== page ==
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peacekeeping

Canada's military is already present around the world — just not always as peacekeepers.
Can we become more? To answer that question we require a good understanding of who we are and what our world has become.
Canadian Defence Minister Harjit Sajjan has been dragging his feet about deploying Canadian peacekeepers to Mali. Canada should never again contribute troops to the endless UN-led peace missions that pop up around the world. In 70 years of peacekeeping, I'm at a loss to think of a single mission that succeeded.
This country's narrative concerning peacekeeping is about to change, as the Trudeau government will soon announce where the deployment of some 600 military personnel will be based for a three-year period. The plan will also include air transport, training, medical, and engineering components.
Many of the possible missions the Canadian government is considering carry great risks.
Yesterday, Minister of Defence Harjit Sajjan announced that Canada will commit to a yet undefined peacekeeping mission, probably in central Africa, and in doing so Canada will be a "responsible partner in the world." It will probably not be until the end of the year that we know the details -- why, where, the mission's duration, what will they do, what victory looks like and the terms of engagement. What we know for sure from minister Sajjan's announcement and follow-up questions is that this matter will not be brought before Parliament for a vote before the commitment to the UN is finally agreed upon and put into operation.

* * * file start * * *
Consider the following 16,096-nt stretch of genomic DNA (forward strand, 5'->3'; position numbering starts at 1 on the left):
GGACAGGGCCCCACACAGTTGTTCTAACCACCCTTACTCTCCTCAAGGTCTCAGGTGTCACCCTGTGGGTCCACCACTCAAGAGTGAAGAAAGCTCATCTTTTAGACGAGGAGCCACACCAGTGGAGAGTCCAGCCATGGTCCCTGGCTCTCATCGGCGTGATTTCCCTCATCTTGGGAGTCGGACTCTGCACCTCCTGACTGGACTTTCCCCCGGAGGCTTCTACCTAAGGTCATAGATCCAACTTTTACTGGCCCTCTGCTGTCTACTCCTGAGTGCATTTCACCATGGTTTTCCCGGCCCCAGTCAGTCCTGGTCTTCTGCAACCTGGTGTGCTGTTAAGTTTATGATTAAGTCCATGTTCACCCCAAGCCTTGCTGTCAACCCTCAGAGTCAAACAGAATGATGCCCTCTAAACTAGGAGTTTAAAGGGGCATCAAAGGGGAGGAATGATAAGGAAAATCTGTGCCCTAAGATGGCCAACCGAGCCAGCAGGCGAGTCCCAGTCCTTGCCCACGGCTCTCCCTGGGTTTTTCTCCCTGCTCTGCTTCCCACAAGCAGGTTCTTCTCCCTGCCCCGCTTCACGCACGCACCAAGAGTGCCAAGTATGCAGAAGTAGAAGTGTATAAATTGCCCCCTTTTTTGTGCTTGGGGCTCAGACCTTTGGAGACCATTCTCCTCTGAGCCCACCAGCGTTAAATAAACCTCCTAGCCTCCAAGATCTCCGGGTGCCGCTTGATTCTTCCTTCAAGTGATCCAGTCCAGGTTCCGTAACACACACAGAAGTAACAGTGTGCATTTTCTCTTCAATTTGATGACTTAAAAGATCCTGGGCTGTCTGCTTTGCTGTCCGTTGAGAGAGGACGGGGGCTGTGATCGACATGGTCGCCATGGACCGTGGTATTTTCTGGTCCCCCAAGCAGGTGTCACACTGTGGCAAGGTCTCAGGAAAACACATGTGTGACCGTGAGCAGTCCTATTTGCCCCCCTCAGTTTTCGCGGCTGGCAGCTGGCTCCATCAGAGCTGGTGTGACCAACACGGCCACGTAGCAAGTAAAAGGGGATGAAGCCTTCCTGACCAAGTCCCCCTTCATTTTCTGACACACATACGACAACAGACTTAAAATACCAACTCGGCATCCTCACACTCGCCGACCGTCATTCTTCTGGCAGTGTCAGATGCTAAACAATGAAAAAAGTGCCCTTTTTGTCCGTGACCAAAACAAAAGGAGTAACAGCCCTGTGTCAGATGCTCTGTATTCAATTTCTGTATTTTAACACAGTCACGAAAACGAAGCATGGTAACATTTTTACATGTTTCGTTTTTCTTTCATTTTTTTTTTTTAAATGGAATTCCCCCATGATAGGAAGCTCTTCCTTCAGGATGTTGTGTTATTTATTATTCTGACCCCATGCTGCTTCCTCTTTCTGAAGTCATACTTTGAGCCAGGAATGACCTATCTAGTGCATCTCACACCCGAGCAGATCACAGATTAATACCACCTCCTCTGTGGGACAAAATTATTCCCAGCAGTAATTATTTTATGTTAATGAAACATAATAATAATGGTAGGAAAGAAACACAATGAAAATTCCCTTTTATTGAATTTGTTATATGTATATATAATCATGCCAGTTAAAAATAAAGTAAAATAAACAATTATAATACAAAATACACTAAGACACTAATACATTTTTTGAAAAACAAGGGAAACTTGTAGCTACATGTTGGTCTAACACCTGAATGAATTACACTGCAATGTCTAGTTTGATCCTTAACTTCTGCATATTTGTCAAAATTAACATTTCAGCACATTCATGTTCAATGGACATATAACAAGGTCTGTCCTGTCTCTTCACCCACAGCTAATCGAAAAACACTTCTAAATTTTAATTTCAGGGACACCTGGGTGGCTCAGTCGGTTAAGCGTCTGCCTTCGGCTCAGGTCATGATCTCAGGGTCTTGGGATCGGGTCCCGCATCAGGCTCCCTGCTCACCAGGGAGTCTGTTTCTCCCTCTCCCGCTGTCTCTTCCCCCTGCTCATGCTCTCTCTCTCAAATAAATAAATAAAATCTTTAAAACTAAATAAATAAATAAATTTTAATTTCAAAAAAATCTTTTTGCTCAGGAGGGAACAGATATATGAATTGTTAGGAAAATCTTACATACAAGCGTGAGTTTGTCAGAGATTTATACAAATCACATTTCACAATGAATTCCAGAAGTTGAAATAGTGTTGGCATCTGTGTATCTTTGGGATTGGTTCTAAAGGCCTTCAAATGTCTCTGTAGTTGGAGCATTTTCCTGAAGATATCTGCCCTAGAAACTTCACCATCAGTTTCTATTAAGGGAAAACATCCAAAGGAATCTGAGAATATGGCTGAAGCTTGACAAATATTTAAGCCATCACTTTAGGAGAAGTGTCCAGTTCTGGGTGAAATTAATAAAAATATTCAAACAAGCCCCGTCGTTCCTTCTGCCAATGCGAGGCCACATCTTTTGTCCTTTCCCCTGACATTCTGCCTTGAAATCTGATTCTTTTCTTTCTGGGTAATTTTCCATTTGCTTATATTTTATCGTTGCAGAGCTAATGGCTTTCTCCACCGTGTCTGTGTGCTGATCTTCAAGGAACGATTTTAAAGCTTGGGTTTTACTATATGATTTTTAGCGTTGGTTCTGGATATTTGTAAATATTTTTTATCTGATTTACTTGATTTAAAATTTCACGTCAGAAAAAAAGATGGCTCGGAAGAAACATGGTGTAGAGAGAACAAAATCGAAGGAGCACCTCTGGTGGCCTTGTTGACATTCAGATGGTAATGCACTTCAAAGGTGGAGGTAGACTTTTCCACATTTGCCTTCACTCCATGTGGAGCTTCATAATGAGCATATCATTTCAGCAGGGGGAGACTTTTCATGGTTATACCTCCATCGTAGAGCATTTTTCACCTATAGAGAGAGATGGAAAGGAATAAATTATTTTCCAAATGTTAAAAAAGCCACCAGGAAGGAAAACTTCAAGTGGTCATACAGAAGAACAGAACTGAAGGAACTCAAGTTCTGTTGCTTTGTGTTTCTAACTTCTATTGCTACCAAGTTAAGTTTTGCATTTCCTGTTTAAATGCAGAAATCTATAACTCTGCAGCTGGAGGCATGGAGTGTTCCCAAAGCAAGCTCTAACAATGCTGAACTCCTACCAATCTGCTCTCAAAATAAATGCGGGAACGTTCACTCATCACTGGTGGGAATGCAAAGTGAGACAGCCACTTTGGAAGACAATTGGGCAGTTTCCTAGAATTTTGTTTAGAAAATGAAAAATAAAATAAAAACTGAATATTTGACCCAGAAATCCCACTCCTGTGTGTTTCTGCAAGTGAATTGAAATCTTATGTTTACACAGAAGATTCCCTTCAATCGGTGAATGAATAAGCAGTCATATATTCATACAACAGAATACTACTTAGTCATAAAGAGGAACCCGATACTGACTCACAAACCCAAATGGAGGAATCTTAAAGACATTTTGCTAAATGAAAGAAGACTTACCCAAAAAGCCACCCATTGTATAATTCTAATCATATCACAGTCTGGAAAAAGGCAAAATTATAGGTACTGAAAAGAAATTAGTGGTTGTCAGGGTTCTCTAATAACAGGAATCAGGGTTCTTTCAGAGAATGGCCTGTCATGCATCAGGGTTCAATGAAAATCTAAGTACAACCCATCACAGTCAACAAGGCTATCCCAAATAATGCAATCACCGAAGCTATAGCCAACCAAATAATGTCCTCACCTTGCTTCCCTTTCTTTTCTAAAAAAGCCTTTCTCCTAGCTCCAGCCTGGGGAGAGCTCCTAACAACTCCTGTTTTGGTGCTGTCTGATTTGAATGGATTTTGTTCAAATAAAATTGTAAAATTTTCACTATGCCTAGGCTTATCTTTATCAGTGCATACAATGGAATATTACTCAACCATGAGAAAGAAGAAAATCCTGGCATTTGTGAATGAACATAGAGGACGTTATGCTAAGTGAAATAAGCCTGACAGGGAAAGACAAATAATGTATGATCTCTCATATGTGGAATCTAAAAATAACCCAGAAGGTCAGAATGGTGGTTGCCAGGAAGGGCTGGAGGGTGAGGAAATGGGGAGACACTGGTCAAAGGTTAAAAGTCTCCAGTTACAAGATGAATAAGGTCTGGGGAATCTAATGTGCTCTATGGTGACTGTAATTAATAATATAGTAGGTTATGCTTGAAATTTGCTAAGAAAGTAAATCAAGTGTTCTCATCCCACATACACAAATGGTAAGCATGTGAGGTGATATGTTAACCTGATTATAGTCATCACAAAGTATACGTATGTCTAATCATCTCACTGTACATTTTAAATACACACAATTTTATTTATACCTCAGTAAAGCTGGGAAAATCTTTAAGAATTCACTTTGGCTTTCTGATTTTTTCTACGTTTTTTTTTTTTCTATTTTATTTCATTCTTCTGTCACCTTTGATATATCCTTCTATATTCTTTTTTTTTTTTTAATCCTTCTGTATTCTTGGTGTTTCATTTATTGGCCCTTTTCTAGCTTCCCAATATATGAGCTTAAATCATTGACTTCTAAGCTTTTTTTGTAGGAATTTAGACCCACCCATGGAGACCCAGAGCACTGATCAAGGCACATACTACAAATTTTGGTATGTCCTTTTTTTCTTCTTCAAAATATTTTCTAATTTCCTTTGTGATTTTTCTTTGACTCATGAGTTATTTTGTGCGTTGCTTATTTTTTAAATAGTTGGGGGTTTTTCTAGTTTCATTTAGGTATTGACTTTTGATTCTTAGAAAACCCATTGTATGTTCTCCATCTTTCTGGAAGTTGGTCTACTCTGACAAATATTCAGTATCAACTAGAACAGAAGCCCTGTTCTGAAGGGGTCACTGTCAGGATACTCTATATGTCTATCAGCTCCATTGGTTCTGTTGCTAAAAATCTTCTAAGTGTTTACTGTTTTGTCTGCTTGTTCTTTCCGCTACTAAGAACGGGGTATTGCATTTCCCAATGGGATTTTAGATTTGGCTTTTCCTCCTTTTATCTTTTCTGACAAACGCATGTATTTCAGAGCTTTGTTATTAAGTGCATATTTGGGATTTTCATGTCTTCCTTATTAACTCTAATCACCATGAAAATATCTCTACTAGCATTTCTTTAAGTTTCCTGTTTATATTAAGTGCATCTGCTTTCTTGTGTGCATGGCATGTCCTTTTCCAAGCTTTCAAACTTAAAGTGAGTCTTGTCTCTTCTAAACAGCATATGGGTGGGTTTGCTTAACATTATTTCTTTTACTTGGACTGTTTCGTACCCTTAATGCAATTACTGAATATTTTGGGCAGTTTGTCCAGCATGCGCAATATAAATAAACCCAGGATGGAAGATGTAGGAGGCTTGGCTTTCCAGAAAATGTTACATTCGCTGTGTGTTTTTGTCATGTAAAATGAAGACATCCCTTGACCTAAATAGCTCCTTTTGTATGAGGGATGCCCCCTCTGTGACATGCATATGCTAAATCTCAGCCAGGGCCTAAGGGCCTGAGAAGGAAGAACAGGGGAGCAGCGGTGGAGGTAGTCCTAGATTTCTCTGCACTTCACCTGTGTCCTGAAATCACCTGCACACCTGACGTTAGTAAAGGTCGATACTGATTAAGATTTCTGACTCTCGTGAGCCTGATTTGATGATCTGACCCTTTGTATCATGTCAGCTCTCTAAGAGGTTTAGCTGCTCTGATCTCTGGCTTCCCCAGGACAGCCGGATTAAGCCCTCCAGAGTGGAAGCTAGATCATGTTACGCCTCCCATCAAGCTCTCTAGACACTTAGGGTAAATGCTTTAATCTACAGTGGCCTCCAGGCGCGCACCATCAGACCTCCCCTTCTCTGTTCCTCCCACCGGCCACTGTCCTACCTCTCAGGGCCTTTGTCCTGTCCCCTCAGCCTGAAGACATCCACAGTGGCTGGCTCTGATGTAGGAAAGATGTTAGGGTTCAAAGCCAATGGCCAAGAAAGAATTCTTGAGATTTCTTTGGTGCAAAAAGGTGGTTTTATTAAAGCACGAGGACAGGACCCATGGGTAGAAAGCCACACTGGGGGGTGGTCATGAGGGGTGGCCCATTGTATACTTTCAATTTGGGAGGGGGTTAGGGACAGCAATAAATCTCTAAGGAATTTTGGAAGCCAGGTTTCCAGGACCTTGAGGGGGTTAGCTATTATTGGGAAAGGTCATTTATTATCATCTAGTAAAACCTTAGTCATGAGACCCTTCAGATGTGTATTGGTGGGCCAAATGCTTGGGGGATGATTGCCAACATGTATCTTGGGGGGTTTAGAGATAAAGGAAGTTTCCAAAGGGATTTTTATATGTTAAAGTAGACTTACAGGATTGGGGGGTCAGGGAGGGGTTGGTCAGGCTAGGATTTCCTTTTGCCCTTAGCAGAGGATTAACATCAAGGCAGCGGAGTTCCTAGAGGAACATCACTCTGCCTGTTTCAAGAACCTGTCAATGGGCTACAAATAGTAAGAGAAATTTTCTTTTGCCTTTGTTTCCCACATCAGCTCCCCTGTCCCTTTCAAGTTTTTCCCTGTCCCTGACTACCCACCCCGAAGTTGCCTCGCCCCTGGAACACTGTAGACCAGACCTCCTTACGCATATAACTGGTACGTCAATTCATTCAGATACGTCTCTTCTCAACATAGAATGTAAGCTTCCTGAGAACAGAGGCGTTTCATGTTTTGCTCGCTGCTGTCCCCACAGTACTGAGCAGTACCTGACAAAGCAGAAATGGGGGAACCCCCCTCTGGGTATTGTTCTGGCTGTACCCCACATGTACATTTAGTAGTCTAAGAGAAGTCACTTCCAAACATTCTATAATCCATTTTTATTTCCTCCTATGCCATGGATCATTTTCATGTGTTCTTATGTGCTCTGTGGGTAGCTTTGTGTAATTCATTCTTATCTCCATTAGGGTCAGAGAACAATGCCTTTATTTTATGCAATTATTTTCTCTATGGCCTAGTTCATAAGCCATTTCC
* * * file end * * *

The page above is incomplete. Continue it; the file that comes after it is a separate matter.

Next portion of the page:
Last Thursday, Lieutenant General Paul Wynnyk became the commander of the Canadian Army and quickly stated the Canadian Army could possibly deploy troops in Africa. As a matter of fact, according to Wynnyk, a deployment to Africa was imminent. Although many regions in Africa would benefit from having Canadian soldiers on the ground, Mali has been mentioned on many occasions.
The Liberals are hoping Canada will win a Security Council seat in 2021.
And that may be music to the ears of the Liberal government.